FARMINGTON — Farmington City Council passed freshly drafted guidelines for the new regional animal shelter during its meeting Tuesday night.
"Finally having a ray of hope, we may be able to get a handle on the animal population problem in our community," said Mayor Tommy Roberts, adding that the new guidelines may lessen the shelter's burden.
Councilors Mary Fischer and Jason Sandel voted against the measure.
The guidelines will affect the 1,500 to 2,000 animals a year that the city's $4.6 million animal shelter expects to take in. They include low- or no-cost spay-neuter services and hiring an in-house veterinarian.
City Manager Rob Mayes said only building a new shelter and hoping to adopt out more animals will not lower the city's euthanasia rate. Mayes -- as well as San Juan County government officials, local veterinarians and animal welfare activists -- say spay-neuter legislation and community education will quell overpopulation at the city's shelter.
Hiring a veterinarian to manage the animals and providing staff with necessary supplies is expected to cost the city $42,720 annually, according to documents that Cory Styron, director of the city's Parks, Recreation and Cultural Affairs Department, presented to council.
San Juan County will eventually split the shelter fees, Styron said.
Farmington's old animal shelter can hold a maximum of 146 animals. On July 13, the shelter had almost 200 animals. In July, the shelter was flooded with 20 to 40 animals per day.
Because of those high numbers, shelter staff has had to euthanize many of the captured animals. In June, staff put down 29 percent of its captured animals. From January to March, the shelter put down 478 cats and dogs.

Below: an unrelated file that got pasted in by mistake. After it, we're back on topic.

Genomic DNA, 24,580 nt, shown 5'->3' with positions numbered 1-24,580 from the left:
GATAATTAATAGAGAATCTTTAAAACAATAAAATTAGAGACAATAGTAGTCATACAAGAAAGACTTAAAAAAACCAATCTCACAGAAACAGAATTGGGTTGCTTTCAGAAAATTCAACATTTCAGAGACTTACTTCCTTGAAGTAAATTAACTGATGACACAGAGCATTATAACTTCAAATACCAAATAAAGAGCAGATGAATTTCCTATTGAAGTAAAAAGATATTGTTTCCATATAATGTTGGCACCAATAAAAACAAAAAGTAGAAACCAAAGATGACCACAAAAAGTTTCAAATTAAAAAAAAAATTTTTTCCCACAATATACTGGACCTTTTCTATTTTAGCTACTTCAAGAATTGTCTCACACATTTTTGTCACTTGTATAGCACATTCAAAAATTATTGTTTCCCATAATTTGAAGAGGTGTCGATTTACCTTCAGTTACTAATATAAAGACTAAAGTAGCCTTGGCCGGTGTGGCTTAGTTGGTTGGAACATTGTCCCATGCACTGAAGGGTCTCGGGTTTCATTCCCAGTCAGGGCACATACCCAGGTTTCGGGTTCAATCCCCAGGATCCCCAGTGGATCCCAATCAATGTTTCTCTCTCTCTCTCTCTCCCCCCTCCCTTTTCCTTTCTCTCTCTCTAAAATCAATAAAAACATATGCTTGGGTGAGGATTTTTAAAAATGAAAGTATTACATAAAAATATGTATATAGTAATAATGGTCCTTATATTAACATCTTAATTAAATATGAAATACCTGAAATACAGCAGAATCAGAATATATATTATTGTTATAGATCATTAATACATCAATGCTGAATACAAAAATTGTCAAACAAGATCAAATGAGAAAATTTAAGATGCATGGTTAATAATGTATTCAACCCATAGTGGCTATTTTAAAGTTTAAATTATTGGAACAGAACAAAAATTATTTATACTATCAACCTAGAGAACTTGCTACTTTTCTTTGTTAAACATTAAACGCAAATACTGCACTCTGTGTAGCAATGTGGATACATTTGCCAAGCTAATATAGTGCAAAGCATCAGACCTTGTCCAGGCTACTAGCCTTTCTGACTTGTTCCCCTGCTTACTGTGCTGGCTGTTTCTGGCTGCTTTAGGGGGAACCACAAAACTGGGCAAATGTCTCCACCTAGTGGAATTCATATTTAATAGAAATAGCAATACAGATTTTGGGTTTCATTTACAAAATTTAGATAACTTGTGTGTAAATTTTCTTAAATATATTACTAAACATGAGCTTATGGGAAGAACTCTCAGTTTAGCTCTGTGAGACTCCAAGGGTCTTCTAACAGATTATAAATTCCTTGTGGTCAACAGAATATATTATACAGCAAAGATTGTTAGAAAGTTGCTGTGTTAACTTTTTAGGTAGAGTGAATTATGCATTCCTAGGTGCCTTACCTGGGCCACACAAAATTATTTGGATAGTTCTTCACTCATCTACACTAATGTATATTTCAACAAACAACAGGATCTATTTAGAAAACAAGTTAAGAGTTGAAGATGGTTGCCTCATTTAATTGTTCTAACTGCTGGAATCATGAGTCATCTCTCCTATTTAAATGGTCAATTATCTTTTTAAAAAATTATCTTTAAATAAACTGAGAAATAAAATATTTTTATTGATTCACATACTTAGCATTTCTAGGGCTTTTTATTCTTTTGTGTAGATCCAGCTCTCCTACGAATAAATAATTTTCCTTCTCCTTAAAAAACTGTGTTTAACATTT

The animal influx also costs local governments steep fees. San Juan County annually spends $800,000 on animal control services.
The average spay-neuter costs at a veterinary hospital in San Juan County is $163. Low-cost options average $49 through the Aztec Animal Shelter and other locations.
The new shelter, which will open in mid-November, will hold 358 animals. The shelter's new executive director, Stacie Voss, has eight years of experience in animal services and has worked to successfully increase the live release rate at a shelter in Nebraska. Voss is scheduled to start the job in early December, according to a press release the city issued Tuesday.
Sandel said the guidelines council accepted Tuesday evening need more work. Fischer agreed.
But Margie Alvarez, a veterinarian who helped draft the guidelines, is satisfied. So is Fred Brooks, a member of the San Juan Animal League, an organization that also worked with the city to draft the guidelines.
"I think that's why they're called guidelines," Brooks said. "Right now, we need to get our feet on the ground and get rolling."